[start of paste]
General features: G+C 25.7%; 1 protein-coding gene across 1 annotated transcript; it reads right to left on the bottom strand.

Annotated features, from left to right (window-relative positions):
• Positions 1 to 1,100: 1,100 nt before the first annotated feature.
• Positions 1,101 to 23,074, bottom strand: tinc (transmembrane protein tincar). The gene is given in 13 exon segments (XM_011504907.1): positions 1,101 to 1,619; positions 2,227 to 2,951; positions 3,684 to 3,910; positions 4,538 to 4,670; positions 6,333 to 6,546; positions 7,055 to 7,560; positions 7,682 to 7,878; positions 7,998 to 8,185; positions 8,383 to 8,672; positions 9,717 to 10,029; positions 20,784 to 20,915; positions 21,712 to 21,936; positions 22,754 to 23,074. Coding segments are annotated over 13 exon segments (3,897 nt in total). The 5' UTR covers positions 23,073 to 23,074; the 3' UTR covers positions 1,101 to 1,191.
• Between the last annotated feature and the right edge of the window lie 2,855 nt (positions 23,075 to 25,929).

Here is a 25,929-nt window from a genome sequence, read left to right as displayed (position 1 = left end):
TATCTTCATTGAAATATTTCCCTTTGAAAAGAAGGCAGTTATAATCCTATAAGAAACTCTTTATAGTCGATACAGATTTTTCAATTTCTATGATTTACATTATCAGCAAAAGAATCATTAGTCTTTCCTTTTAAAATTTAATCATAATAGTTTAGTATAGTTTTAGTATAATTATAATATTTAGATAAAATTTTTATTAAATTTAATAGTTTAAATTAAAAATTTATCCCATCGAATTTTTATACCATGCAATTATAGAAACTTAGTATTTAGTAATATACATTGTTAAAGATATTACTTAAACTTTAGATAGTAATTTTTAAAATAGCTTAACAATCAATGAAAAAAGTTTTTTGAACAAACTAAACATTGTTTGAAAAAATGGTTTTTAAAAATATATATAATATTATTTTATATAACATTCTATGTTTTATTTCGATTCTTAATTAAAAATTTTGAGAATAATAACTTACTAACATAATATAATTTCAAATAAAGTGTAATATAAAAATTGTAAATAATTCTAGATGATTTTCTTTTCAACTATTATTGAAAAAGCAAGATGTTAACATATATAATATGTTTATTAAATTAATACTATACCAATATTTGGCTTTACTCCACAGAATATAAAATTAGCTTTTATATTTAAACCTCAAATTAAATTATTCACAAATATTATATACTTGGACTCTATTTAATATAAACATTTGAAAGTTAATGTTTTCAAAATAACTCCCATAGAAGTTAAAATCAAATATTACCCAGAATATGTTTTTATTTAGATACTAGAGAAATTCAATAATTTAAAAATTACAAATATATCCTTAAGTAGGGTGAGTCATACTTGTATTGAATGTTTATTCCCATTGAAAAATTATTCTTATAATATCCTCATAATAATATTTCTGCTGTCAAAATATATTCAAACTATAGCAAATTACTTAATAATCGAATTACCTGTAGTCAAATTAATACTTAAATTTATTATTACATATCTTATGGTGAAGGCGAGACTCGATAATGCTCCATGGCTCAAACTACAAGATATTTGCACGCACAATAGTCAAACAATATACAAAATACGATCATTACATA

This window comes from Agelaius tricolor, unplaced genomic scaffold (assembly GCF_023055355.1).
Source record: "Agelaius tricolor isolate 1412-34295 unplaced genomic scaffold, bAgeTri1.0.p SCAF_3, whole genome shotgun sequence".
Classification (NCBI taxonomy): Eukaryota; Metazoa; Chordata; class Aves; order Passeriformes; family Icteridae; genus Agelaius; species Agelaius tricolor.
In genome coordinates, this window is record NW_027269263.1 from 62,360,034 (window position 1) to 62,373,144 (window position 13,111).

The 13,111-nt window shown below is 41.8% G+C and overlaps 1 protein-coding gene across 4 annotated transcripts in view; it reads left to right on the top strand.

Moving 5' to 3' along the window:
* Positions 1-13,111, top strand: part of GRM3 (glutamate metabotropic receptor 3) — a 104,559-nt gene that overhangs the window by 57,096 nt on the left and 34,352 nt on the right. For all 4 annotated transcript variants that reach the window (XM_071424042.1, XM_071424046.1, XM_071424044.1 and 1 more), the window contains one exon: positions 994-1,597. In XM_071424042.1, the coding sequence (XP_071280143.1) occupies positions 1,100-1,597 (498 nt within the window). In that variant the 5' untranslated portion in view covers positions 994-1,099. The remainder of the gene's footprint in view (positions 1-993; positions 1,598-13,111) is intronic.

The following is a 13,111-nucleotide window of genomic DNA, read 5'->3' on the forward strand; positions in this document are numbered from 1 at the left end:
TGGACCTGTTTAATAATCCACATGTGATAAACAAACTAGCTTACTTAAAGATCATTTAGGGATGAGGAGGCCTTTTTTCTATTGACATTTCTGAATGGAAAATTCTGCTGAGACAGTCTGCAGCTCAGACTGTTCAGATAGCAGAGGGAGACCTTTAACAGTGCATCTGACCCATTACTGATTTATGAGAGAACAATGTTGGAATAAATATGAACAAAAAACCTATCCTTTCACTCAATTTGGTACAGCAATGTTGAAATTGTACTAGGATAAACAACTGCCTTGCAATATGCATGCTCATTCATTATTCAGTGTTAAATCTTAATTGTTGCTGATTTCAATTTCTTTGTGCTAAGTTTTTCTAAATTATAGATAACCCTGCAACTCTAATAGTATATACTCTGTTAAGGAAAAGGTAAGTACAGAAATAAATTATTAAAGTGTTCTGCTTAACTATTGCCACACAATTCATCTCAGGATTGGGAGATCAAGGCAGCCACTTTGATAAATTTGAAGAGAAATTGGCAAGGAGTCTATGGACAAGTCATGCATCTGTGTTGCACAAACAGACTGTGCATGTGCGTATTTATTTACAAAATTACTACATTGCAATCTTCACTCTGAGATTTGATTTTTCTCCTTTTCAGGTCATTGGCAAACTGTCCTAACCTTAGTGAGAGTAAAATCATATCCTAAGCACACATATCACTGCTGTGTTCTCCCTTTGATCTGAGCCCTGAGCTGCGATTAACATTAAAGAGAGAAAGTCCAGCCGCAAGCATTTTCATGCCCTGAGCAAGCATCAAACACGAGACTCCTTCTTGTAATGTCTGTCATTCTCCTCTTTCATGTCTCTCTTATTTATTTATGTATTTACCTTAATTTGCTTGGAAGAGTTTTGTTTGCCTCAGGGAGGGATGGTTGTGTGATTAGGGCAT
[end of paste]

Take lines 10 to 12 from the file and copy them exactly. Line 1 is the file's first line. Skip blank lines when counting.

Classification (NCBI taxonomy): Eukaryota; Metazoa; Chordata; class Aves; order Passeriformes; family Icteridae; genus Agelaius; species Agelaius tricolor.
In genome coordinates, this window is record NW_027269263.1 from 62,360,034 (window position 1) to 62,373,144 (window position 13,111).

The 13,111-nt window shown below is 41.8% G+C and overlaps 1 protein-coding gene across 4 annotated transcripts in view; it reads left to right on the top strand.